I am so far behind on writing more pseudo-reviews that it’s scary. These are some of the books I’ll write real pseudo-reviews on later as I attempt to get caught up:
Bless Your Mechanical Heart, edited by Jennifer Brozek: recommended — there is no story in this anthology that I’d give fewer than 3 stars, and some that I’d give 5. I did not expect robot stories to be so moving. (Also, the writing in each and every one of these stories is pretty darn good.)
Burning in the Void, by Andrew Linke: not recommended. The author apparently does not know about using commas to separate a direct address from the rest of the sentence. If the story, characters and setting were really, really interesting, I may have been motivated to overlook this enough to read the whole thing and possibly give it as many as 3/5 stars. However, that didn’t happen.
Crossing the Asymptote, by Lysle Shields III: undecided. The dialogue used to introduce backstory is awkward, but things could improve further into the story. I’m willing to give this novel another try at a later date, because the premise seems interesting and the writing is at least not inept.
Darkness Descending, by P. A. Johnson: undecided. I read about 10% of this before deciding that I was too bored with the plot and characters to continue. On the other hand, the writing is quite good in its technical aspects (yay! someone who knows how to use a goddamn comma!), so this is another one that I intend to give another try at a later date.
A Door into Truth, by J. S. Johnson: undecided. Interesting premise, and the writing is technically good (although a bit long-winded and slow to get to the story), but… something about the main character annoyed me, and I stopped reading after a few chapters.
The Drafted, by Lila Zai: not recommended. I hate the narrating character (he’s a pig), and so I only made it through a single chapter of this before quitting. Also, the author of this story does not use commas to separate a direct address from the rest of the sentence (which should not be that difficult to figure out).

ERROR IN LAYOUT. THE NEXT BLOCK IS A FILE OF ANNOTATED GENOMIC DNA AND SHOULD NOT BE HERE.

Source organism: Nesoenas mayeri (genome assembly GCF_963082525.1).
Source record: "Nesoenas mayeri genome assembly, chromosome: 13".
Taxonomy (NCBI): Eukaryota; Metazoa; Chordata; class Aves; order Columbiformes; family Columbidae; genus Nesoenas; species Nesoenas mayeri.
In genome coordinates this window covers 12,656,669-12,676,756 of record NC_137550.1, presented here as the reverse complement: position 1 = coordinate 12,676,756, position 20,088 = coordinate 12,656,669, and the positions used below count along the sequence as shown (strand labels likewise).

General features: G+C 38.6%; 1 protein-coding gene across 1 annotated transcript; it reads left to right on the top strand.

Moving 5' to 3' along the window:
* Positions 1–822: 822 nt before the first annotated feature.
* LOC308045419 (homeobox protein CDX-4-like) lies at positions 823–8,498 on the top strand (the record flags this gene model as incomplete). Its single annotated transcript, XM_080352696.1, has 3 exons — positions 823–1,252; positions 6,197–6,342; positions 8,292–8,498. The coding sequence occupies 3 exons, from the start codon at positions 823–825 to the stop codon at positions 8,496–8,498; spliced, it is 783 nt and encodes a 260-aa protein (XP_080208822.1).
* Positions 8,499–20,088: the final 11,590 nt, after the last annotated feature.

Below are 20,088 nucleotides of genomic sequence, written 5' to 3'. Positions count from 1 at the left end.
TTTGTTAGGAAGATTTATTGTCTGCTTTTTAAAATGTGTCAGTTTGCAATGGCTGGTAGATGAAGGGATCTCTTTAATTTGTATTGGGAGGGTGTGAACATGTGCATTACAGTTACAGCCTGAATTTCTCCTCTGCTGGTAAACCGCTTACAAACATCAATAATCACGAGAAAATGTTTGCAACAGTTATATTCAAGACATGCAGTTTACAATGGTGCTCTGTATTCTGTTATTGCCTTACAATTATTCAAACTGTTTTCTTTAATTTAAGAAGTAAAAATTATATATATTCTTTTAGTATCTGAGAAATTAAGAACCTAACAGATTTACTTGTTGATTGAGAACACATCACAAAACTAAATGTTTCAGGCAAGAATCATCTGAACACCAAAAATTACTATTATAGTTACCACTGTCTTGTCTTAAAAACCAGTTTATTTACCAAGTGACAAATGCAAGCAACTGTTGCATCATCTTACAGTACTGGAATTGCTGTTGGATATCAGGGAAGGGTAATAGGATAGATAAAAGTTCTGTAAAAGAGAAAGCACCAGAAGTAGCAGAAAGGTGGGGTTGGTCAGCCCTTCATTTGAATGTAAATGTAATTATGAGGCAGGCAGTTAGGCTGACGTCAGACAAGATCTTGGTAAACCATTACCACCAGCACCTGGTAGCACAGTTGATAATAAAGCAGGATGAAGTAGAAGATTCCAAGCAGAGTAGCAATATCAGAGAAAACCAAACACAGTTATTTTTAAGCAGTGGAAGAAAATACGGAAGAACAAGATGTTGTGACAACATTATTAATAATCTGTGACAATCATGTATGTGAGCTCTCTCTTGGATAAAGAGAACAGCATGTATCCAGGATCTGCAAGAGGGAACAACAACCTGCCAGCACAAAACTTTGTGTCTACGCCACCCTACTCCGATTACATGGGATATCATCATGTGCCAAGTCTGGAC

One for All, by H. L. Henrikson: highly recommended. I will be keeping an eye out for the other stories in this series (the cover says A Chronicle of the 13 Colonies), because this one is excellent. Interesting plot, interesting setting, interesting characters… and technically flawless writing.
Othella, by Therin Knite: recommended. I don’t like present-tense narration — I’ve said that before, right? So a novel that I like despite it being written in present tense has gotta be a damn good one. (Yes, it helps that the writing is excellent in technical terms. It is such a joy to read a novel in which there are no ‘speed bumps’ to reading such as missing or misplaced punctuation, inappropriate word choices, or blatant factual errors.) Also, I like the protagonist’s choice of personal firearm. 🙂
The Rebel Trap, by Lance Erlick: recommended. I do have complaints about a few minor details in this book (please stop perpetrating the myth that autism means having genius-level IQ and being really good with computers but being really bad when it comes to using words), but the story was interesting, the characters more complex than I expect from a YA novel, and the author even gave us more backstory for the characters and setting this time. The good writing doesn’t hurt, either — it always makes me happy when an indie author has put the necessary time/effort/money/whatever into making sure their book is polished and readable (because this doesn’t happen nearly as often as it should).
The Reset Button, by Jeff Hunt: recommended.
Spikebreaker, by Gareth Lewis: recommended. I admit that what first impressed me about this story is that the author doesn’t confuse telepathy/empathy with telekinesis; you’d be surprised at how many writers (and members of their audiences) think “it’s all the same thing” (because anyone who can sort of pick up on the emotional states of other people can obviously also turn on light bulbs with their mind… *rolls eyes*). So I was inclined to like this story before I’d read very far into it. It’s a near-future police drama sort of story, the kind that could be the seed for a good movie or television series. And the writing is good: commas where they belong and everything.